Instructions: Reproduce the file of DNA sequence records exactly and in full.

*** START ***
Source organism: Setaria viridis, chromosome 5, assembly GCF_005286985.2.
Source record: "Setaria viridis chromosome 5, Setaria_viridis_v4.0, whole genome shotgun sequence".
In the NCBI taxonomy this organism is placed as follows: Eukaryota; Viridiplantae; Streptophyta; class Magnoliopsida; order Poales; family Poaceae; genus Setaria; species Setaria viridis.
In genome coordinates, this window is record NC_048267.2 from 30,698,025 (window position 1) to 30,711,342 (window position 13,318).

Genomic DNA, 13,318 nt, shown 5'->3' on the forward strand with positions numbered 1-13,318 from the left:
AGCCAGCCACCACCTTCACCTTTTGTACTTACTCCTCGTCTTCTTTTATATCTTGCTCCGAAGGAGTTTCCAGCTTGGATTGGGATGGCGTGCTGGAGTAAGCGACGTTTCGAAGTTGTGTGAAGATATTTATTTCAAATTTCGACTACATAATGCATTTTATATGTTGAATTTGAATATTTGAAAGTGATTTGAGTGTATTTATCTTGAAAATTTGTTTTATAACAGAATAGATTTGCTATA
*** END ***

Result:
Source organism: Setaria viridis, chromosome 5, assembly GCF_005286985.2.
Source record: "Setaria viridis chromosome 5, Setaria_viridis_v4.0, whole genome shotgun sequence".
In the NCBI taxonomy this organism is placed as follows: Eukaryota; Viridiplantae; Streptophyta; class Magnoliopsida; order Poales; family Poaceae; genus Setaria; species Setaria viridis.
In genome coordinates, this window is record NC_048267.2 from 30,698,025 (window position 1) to 30,711,342 (window position 13,318).

Genomic DNA, 13,318 nt, shown 5'->3' on the forward strand with positions numbered 1-13,318 from the left:
AGCCAGCCACCACCTTCACCTTTTGTACTTACTCCTCGTCTTCTTTTATATCTTGCTCCGAAGGAGTTTCCAGCTTGGATTGGGATGGCGTGCTGGAGTAAGCGACGTTTCGAAGTTGTGTGAAGATATTTATTTCAAATTTCGACTACATAATGCATTTTATATGTTGAATTTGAATATTTGAAAGTGATTTGAGTGTATTTATCTTGAAAATTTGTTTTATAACAGAATAGATTTGCTATA